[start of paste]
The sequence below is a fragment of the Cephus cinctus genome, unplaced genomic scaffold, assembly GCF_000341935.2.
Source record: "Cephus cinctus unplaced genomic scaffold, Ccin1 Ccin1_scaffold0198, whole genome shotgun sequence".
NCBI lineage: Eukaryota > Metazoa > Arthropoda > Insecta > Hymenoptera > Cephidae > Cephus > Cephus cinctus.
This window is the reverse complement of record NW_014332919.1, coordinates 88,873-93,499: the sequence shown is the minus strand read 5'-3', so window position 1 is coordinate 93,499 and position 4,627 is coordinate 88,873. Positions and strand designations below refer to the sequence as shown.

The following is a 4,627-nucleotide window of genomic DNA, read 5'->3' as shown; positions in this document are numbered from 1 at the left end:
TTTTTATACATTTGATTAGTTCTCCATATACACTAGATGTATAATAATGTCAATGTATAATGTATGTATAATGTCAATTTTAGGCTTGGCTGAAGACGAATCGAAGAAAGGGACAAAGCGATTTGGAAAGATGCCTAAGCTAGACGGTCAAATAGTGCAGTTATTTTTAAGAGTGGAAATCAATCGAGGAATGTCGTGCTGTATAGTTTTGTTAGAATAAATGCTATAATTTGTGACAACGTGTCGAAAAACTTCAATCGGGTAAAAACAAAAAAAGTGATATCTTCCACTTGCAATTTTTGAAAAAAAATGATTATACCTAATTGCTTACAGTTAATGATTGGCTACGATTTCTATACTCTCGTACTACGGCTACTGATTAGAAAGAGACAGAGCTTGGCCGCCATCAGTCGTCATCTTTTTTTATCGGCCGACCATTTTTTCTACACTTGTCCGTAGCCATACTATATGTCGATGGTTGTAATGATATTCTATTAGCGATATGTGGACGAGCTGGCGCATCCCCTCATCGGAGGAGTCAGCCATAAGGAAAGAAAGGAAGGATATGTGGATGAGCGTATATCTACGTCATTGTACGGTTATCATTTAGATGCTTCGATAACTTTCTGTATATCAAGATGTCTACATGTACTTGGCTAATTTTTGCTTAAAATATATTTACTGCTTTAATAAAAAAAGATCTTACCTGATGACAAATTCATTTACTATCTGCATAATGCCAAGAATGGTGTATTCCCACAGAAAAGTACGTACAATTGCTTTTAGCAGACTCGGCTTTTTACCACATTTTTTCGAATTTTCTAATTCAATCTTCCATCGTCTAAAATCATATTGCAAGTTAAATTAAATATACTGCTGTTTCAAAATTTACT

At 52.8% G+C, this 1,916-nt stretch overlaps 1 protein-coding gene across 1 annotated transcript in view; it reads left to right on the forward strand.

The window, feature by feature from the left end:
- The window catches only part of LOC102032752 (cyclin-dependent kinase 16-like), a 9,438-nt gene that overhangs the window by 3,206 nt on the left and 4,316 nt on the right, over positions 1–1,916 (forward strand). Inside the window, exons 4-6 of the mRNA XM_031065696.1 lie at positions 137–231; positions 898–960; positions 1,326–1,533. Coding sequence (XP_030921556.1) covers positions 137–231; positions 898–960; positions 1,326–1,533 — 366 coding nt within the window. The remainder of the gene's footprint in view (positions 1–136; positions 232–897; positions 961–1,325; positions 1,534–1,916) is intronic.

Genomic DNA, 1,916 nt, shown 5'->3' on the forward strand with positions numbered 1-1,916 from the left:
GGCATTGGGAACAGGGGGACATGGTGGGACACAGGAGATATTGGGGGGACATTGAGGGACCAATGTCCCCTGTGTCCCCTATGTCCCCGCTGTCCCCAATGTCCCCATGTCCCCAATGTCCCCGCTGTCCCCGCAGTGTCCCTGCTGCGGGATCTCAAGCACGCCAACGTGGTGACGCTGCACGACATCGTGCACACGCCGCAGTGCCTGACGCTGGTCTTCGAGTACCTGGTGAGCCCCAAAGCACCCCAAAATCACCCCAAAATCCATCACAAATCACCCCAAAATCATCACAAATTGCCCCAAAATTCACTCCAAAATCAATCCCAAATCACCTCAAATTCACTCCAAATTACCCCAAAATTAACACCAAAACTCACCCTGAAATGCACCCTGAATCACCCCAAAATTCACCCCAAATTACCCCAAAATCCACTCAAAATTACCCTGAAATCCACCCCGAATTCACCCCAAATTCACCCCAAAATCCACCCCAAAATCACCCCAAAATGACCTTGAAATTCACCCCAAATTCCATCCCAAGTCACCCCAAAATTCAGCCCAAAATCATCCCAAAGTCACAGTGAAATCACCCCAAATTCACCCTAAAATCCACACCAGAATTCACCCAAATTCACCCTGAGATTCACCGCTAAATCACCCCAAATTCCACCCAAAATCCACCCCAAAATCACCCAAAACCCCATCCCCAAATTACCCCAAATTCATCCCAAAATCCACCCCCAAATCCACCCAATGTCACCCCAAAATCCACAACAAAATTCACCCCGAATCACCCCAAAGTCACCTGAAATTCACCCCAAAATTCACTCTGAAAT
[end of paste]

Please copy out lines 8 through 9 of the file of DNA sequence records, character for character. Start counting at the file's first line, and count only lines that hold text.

The window, feature by feature from the left end:
- The window catches only part of LOC102032752 (cyclin-dependent kinase 16-like), a 9,438-nt gene that overhangs the window by 3,206 nt on the left and 4,316 nt on the right, over positions 1–1,916 (forward strand). Inside the window, exons 4-6 of the mRNA XM_031065696.1 lie at positions 137–231; positions 898–960; positions 1,326–1,533. Coding sequence (XP_030921556.1) covers positions 137–231; positions 898–960; positions 1,326–1,533 — 366 coding nt within the window. The remainder of the gene's footprint in view (positions 1–136; positions 232–897; positions 961–1,325; positions 1,534–1,916) is intronic.